At any rate, Bethany, who has reached an age (she's nearly six) where she is trying to sort things out, began to ask Kristen some questions. She said to Kristen: "Are we Jewish?" Kristen responded: "We're half Jewish." Bethany said to her: "Am I half Jewish?" Kristen replied: "You're half Jewish, I'm half Jewish, Jordan is half Jewish, Rachael is half Jewish." Bethany asked her: "Is mommy half Jewish?" Kristen replied: "No. Mommy is not Jewish at all." Bethany asked her: "Is Daddy Jewish?" Kristen replied: "Daddy is all Jewish."
At that point Bethany paused and was obviously doing some heavy thinking. After a lengthy deliberation she said to Kristen: "So that means, we're half Jew..and half normal.
Beneath that wonderful story lurks a world-view not all that different from the world-view that informs not only Paul, but the whole Bible. Starting at the 12th chapter of Genesis, when God calls Abraham out from Babylon, the Bible regards the human race has having been sorted into two great divisions: Abraham's children and everybody else. By Paul's time, that division was known simply as the division between Jew and gentile, between the Jewish people and all of the other people. And given the events of the 20th century, that included the holocaust and the founding of the State of Israel--and given the rather ominous way in which the 21st century began, with the events of September 11th--it should be more than obvious that the history of the Jewish people continues to affect the history of all people.
Which suggests to me, at any rate, that Paul's dense and complex ruminations in the 9th, 10th and 11th chapters of Romans (their density and complexity notwithstanding) may have something to say to us even now. By which I mean, first and foremost, his insistence (as the United Church creed puts it) that we are not alone, but that we live in God's world: in other words, that history is not merely a sphere of human interaction, but rather the sphere in which God and humanity together bring forth the future. Furthermore, Paul's insistence that we ought never to presume, on the basis of the surface quality of historical events, to know precisely how God is actually going to make use of those events. Above all, Paul's trenchant belief that God in Jesus Christ was in the process of making good on the ancient promise to Abraham: namely, that through his descendants God would bless all nations, not merely one nation. In short, Paul insists that the Jewish rejection of the Gospel, appearances to the contrary notwithstanding, is the means through which God in Christ will be able to bring the message of salvation to all humanity.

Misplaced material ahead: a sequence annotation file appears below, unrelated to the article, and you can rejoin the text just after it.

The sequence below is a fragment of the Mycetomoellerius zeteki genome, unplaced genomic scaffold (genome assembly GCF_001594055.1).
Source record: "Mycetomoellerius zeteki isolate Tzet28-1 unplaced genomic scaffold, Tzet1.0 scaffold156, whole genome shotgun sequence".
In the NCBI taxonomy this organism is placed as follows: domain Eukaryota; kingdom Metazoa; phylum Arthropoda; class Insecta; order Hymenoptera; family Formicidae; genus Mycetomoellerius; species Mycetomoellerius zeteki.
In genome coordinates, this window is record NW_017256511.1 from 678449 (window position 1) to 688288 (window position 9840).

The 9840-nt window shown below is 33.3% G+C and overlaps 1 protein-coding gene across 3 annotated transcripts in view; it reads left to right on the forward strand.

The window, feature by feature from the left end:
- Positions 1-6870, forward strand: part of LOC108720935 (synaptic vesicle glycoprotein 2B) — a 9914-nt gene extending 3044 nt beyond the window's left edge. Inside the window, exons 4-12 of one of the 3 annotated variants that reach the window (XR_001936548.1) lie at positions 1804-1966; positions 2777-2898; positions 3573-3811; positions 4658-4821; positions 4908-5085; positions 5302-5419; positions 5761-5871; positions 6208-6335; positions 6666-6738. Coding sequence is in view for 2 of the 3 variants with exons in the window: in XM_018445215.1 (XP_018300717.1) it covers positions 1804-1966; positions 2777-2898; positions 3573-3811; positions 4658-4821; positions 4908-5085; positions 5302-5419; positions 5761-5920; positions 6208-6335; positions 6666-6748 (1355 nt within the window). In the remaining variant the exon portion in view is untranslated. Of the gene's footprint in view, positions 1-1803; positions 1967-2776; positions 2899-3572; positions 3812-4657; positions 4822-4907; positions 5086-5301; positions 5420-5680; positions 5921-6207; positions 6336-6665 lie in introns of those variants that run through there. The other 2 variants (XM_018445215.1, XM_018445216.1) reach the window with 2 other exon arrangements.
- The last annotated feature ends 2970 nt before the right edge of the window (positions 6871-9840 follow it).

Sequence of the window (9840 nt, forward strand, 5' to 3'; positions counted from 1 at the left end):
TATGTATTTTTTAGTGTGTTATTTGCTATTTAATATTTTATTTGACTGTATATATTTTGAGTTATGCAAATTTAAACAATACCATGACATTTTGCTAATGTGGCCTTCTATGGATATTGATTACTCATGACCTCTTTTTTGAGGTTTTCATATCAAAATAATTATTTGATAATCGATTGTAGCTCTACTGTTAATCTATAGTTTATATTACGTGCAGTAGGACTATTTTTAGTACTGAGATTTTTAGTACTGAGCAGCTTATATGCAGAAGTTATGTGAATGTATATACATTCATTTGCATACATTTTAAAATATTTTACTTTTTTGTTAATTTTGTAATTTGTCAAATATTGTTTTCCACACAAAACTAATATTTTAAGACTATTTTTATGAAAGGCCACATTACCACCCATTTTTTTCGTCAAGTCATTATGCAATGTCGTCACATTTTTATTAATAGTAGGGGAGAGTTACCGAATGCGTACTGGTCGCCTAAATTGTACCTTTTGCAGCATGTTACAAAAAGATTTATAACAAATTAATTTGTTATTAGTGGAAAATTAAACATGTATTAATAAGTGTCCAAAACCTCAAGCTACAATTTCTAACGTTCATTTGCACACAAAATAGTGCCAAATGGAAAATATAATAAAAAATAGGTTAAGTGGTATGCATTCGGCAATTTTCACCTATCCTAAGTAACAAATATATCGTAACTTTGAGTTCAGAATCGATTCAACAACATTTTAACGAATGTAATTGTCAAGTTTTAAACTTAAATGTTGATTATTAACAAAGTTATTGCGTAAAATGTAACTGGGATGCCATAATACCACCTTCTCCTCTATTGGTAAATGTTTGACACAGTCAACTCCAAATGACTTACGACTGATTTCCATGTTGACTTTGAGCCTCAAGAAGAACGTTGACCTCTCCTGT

It should come as no surprise to us, therefore, that the 9th, 10th and 11th chapters of Romans are among the most universalistic chapters found anywhere in scripture. "For there is no distinction," writes Paul in this morning's selection from those three chapters. "For there is no distinction between Jew and Greek, the same Lord is Lord of all and is generous to all who call on him." And if that's not good news, I'm afraid I simply don't know what good news might be. No distinctions! Generous to all! And although we continue to live in a world that loves to make all sorts of distinctions (some necessary, most wildly unnecessary), and although we habitually fail to recognise the depth of the divine generosity that has been revealed to us in Christ, the truth remains. The good news remains. And we are called to place our trust, to renew our trust in that good news: news of a God whose ways may well be mysterious, but whose ultimate goal is informed by a breathtaking generosity of purpose and vision.
Friends in Christ: whether you realise it or not, you are here today in response to that generosity, in response to that generous vision.
In the midst of a world battered and broken, we have come to this place to celebrate a vision of wholeness and healing.
In the midst of a world mired in cultures of darkness and destruction, we are here to acknowledge a light that can never be extinguished and a life that can never be vanquished.
In the midst of an historical era that appears to hold out the prospect of unending turbulence and the possibility of deepening deprivation for our children and grand-children, we have come to bear witness to a vision of irrepressible hope, to proclaim an inextinguishable confidence in God's ultimate plans for each and for all.
And it goes without saying that we do all of that in fear and trembling: shadowed by doubt, at times haunted by confusion. There is no need to pretend otherwise. But we celebrate the vision just the same: renewing our trust in the good news and in the process equipping ourselves for the sharing of that good news with others.
How beautiful. How beautiful the feet of those who bring good news. How beautiful. How beautiful the hearts of those who nurture good news. How beautiful. How beautiful the lips of those who sing out the good news of our gracious, almighty God.
This is the Gospel of Jesus Christ. Praise to You, Lord Jesus Christ.
copyright - Sermon by Rev. Foster Freed 2002 - 2006 page by Richard J. Fairchild - Spirit Networks, 2006 please acknowledge the appropriate author if citing these sermons.